The ergonomically designed console has a forward seat with a cooler beneath it. Access to the step-in head compartment is on the port side, and that space has a completely finished interior with storage bins, access to the backside of the electronics, gauges and helm equipment as well as battery switches and rod holders. The 37 comes with either a manual or electric head, both options. There are vertical rod holders on both sides of the console, a great and necessary fishing feature, even with the port side door.
The helm is well thought out with a center-mounted wheel and ample room for the control binnacle, drink holders, and a glove box. The 37 has a large recessed dash with a lift-up Plexiglas panel to protect the two big display screens owners will surely install, and the Mercury Smartcraft user interface. Everything is within arm’s reach of the helmsman, making it easy to run and fish the boat.
Our test boat had an optional Key West-style T-top with an upper helm and four aft-mounted rod holders, two side-mounted kingfish rod holders and Rupp Top Gun outriggers. She can be outfitted with an optional leaning post with six rod holders and either a tackle center or a 50- or 100-gallon livewell underneath. Aft of the leaning post, there’s a large and deep in-deck storage/fish box, and farther aft yet lies a large access hatch that opens to the lazarette, where you’ll find the livewell sump box with multiple pumps to feed the various wells throughout the boat, plus bilge pumps, fuel filters and the like.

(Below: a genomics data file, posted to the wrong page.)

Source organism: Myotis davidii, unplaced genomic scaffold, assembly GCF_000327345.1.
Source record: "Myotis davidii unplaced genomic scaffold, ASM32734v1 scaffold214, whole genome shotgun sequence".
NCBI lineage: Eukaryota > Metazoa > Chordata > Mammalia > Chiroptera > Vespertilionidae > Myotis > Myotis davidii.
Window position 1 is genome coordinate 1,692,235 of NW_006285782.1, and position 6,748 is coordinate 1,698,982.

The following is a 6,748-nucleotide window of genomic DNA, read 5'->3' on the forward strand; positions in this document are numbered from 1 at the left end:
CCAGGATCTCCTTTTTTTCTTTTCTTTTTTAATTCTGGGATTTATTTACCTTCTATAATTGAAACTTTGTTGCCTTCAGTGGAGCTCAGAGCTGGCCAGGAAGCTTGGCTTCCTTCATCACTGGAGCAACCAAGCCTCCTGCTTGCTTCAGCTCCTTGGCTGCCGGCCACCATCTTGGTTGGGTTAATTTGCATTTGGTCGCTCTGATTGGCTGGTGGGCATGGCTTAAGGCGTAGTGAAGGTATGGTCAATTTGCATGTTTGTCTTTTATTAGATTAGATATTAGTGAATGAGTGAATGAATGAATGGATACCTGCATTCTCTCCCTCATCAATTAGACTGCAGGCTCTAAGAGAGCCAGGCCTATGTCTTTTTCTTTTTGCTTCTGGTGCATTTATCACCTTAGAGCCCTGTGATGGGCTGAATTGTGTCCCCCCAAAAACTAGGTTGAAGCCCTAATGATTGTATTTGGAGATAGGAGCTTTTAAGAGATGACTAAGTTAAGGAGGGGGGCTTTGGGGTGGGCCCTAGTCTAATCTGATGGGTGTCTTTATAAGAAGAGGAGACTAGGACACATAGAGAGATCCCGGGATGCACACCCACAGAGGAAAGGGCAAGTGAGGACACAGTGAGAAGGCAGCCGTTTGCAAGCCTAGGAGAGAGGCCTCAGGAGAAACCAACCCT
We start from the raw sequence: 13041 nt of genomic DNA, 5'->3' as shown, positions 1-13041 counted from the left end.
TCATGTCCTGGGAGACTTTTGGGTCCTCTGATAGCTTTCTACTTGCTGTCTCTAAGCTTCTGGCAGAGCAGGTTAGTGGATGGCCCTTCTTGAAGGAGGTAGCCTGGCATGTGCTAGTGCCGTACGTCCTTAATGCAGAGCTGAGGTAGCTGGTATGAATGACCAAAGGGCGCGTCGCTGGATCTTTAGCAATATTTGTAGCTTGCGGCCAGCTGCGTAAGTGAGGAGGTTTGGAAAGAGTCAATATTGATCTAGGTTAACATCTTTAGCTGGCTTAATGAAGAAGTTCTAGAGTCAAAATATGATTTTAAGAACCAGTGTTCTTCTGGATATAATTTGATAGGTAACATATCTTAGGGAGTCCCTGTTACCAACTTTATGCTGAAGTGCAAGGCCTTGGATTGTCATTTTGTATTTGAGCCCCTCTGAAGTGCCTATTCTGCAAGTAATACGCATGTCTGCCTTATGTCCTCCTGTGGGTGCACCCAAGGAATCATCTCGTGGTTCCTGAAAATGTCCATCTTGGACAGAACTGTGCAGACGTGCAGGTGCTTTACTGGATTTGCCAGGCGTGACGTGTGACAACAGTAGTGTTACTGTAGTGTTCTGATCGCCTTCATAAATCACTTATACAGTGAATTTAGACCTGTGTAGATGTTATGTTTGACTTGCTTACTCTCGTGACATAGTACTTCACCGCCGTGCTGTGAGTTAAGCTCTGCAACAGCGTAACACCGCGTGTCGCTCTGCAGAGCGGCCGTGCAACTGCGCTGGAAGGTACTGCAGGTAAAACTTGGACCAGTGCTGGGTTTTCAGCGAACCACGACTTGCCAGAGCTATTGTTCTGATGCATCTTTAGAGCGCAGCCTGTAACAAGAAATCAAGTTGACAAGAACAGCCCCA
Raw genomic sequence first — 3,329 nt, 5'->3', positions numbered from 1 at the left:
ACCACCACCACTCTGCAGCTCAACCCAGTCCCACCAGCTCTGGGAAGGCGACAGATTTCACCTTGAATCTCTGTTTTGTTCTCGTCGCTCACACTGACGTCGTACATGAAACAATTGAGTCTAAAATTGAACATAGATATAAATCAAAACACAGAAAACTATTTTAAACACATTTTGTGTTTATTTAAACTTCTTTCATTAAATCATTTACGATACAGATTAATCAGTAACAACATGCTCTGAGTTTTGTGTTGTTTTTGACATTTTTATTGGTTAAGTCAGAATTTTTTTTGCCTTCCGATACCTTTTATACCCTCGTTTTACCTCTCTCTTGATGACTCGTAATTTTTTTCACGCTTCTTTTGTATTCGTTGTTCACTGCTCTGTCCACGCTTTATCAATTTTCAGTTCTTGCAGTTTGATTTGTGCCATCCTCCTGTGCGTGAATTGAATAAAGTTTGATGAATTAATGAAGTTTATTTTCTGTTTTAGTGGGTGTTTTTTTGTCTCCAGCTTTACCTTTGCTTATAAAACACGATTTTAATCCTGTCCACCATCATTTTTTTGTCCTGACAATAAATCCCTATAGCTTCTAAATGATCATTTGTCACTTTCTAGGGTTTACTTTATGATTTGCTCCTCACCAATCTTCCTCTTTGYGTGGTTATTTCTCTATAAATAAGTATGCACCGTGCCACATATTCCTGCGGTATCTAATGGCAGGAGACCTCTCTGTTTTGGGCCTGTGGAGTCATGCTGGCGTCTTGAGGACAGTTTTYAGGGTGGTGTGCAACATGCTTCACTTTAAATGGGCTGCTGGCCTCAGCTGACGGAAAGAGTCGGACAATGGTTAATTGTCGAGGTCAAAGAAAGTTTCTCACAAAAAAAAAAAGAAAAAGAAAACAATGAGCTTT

Two 53-gallon corner livewells sit in the transom bulkhead for easy access when kite or bottom fishing. There are also five vertical rod holders, plus freshwater and saltwater washdowns. I like all the rod storage, which allows you to carry enough rods to change up during the day without rerigging.
The 37 is a good-running boat with a time-proven deep-V formula that is predictable and comfortable. She has a fair bit of bow lift on acceleration, even without the aft livewells full, but she comes over and planes at a relatively low rpm. When I pushed the throttles to the pins, though, she answered the call and hit nearly 68 mph with three-quarters fuel, four people and a day’s worth of fishing gear. It was too calm to really test her rough-water handling, but she was smooth, quiet on entry and dry in the little chop we did find. She trolled and drifted nicely as well.
There are many great, large center consoles on the market today. The SeaHunter 37 ranks as one of them and can be highly customized to your liking and fishing style. With the new 37, SeaHunter has proved that the company is here to stay — it builds a good-running and nice-looking fish boat that also exhibits fine-quality craftsmanship.
Transom deadrise……24.5 degrees
Dry weight……7,000 lbs.
Rigged weight……14,000 lbs.
Fuel capacity (std.)……410 gals.
Base price……$241,751 w/triple 300 Verados
SeaHunter Boats: 305-984-3000 • www.seahunterboats.com_